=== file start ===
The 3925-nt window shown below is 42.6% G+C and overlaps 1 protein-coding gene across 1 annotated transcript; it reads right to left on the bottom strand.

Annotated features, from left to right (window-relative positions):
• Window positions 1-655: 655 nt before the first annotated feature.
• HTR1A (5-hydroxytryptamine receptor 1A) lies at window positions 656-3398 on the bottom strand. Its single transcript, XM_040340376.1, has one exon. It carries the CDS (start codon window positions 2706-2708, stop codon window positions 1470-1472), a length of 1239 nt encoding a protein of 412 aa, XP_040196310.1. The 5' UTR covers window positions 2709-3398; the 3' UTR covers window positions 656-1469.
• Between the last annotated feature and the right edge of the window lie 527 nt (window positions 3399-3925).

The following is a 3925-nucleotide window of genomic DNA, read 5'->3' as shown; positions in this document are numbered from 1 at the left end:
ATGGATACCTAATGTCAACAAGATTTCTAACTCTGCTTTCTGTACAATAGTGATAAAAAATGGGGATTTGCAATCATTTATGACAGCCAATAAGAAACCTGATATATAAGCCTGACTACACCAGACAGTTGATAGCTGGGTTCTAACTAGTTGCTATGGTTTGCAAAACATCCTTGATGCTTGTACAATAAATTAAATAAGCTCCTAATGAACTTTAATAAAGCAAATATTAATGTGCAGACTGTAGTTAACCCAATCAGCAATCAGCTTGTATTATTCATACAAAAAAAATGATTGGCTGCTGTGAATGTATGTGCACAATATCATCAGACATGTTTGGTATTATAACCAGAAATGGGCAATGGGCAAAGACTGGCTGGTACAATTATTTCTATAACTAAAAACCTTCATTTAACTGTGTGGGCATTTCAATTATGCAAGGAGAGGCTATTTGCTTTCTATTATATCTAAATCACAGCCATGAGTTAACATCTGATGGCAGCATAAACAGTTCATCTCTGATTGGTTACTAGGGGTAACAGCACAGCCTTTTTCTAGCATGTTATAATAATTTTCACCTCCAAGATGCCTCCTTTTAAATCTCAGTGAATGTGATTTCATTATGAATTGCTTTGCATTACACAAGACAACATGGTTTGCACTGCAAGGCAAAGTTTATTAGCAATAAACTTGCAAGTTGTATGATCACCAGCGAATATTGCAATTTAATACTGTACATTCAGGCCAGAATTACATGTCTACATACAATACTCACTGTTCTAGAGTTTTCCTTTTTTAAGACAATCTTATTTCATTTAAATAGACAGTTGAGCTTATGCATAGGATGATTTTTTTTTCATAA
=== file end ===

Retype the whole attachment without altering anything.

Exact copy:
The 3925-nt window shown below is 42.6% G+C and overlaps 1 protein-coding gene across 1 annotated transcript; it reads right to left on the bottom strand.

Annotated features, from left to right (window-relative positions):
• Window positions 1-655: 655 nt before the first annotated feature.
• HTR1A (5-hydroxytryptamine receptor 1A) lies at window positions 656-3398 on the bottom strand. Its single transcript, XM_040340376.1, has one exon. It carries the CDS (start codon window positions 2706-2708, stop codon window positions 1470-1472), a length of 1239 nt encoding a protein of 412 aa, XP_040196310.1. The 5' UTR covers window positions 2709-3398; the 3' UTR covers window positions 656-1469.
• Between the last annotated feature and the right edge of the window lie 527 nt (window positions 3399-3925).

The following is a 3925-nucleotide window of genomic DNA, read 5'->3' as shown; positions in this document are numbered from 1 at the left end:
ATGGATACCTAATGTCAACAAGATTTCTAACTCTGCTTTCTGTACAATAGTGATAAAAAATGGGGATTTGCAATCATTTATGACAGCCAATAAGAAACCTGATATATAAGCCTGACTACACCAGACAGTTGATAGCTGGGTTCTAACTAGTTGCTATGGTTTGCAAAACATCCTTGATGCTTGTACAATAAATTAAATAAGCTCCTAATGAACTTTAATAAAGCAAATATTAATGTGCAGACTGTAGTTAACCCAATCAGCAATCAGCTTGTATTATTCATACAAAAAAAATGATTGGCTGCTGTGAATGTATGTGCACAATATCATCAGACATGTTTGGTATTATAACCAGAAATGGGCAATGGGCAAAGACTGGCTGGTACAATTATTTCTATAACTAAAAACCTTCATTTAACTGTGTGGGCATTTCAATTATGCAAGGAGAGGCTATTTGCTTTCTATTATATCTAAATCACAGCCATGAGTTAACATCTGATGGCAGCATAAACAGTTCATCTCTGATTGGTTACTAGGGGTAACAGCACAGCCTTTTTCTAGCATGTTATAATAATTTTCACCTCCAAGATGCCTCCTTTTAAATCTCAGTGAATGTGATTTCATTATGAATTGCTTTGCATTACACAAGACAACATGGTTTGCACTGCAAGGCAAAGTTTATTAGCAATAAACTTGCAAGTTGTATGATCACCAGCGAATATTGCAATTTAATACTGTACATTCAGGCCAGAATTACATGTCTACATACAATACTCACTGTTCTAGAGTTTTCCTTTTTTAAGACAATCTTATTTCATTTAAATAGACAGTTGAGCTTATGCATAGGATGATTTTTTTTTCATAA